Primary research is information that you have collected yourself.
It can be in many different forms including: surveys, interviews, focus groups and observations. The key to primary research is that you design and analyse the research yourself (Grellier & Goerke. 2010. Pg. 29).
The best programs for children happen when teachers obtain their ideas not only from their own expertise and experiences but also from children’s interests expressed and observed, parent’s ideas, and events and issues in the community.Early childhood workers have a crucial responsibility to plan their programs in collaboration with the children and families (Stonehouse & Gonzalez-Mena. 2004. Pg. 11). Give some examples of primary research strategies that you might use for your academic presentation. -I could interview a professional or academic in early childhood education and report on the main ideas. -I could conduct a survey of fellow students or parents/caregivers on a particular issue and report on the results.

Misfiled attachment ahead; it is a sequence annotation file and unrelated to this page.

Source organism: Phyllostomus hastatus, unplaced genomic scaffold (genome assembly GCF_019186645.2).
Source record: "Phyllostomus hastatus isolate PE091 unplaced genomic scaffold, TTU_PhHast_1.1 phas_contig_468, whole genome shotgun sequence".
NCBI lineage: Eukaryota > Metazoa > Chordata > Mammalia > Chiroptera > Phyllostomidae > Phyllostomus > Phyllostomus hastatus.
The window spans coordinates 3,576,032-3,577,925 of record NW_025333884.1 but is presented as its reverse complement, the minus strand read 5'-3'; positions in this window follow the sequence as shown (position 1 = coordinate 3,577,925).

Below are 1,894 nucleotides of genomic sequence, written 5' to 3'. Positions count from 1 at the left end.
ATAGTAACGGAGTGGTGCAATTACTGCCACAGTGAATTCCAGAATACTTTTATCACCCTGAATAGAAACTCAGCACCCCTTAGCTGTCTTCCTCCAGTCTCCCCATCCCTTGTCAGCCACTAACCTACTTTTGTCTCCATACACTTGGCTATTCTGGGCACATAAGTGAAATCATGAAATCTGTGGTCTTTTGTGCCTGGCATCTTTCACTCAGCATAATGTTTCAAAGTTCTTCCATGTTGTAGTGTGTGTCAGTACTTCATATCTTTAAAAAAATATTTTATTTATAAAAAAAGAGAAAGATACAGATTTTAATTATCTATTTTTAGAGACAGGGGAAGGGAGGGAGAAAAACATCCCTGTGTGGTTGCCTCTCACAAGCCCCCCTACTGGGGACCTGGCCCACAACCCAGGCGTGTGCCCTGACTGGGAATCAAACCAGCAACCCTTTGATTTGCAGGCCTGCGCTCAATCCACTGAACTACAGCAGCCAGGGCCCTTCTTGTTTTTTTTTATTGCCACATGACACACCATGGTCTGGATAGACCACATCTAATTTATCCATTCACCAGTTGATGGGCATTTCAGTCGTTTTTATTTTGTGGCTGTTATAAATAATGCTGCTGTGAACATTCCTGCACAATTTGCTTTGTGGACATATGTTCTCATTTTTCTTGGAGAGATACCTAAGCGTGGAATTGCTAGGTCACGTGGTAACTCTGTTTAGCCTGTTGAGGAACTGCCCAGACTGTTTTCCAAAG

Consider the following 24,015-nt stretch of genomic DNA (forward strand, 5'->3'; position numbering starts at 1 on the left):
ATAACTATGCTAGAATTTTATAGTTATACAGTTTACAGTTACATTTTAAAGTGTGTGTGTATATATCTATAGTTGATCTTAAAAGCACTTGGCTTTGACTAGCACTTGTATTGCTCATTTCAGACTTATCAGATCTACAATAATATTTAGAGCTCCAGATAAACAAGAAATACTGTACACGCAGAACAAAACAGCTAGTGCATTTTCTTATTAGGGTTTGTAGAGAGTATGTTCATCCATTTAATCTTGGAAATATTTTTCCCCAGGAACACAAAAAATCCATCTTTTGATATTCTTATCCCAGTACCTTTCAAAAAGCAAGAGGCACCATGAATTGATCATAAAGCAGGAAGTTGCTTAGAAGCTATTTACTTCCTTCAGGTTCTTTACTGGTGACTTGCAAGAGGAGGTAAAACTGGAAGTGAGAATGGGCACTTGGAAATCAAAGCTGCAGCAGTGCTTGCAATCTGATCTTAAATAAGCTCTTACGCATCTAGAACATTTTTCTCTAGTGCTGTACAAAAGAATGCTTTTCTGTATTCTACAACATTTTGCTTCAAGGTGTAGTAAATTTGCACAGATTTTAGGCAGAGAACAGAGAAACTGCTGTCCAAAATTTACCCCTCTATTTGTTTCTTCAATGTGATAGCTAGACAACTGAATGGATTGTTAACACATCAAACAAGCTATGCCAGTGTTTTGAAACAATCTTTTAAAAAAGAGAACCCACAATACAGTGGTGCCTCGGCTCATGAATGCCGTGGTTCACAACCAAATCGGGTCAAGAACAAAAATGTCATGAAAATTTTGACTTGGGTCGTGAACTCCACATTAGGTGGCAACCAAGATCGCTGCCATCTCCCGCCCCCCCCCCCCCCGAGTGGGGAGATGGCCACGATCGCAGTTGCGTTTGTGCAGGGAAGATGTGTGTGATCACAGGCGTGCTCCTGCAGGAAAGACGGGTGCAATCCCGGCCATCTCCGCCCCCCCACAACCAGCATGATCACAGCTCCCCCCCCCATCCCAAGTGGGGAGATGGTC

-I could make observations of children and report my findings.Have you ever used primary research yourself in an early learning situation and if so, why and in what form? Yes I have used primary research in an early learning situation. When I went for my interview for the family I am a nanny for I interviewed the family on such things as their home life, the children’s routines, their interests and their expectations on me. I am also constantly observing the children for their likes and dislikes, their strengths and what they need improving on and their milestones.With my observations I am giving feedback to the parents at the end of the day about the children’s behaviour and achievements.
I am also talking to the parents on the days that I work and asking them questions (interviewing them) on the things the children might have done or anything that they would like me to work on with the children. After doing this weeks topic on primary research I find it amazing how children are constantly using primary research tools such as asking questions and observing to research for themselves on how things need to be done or how things work.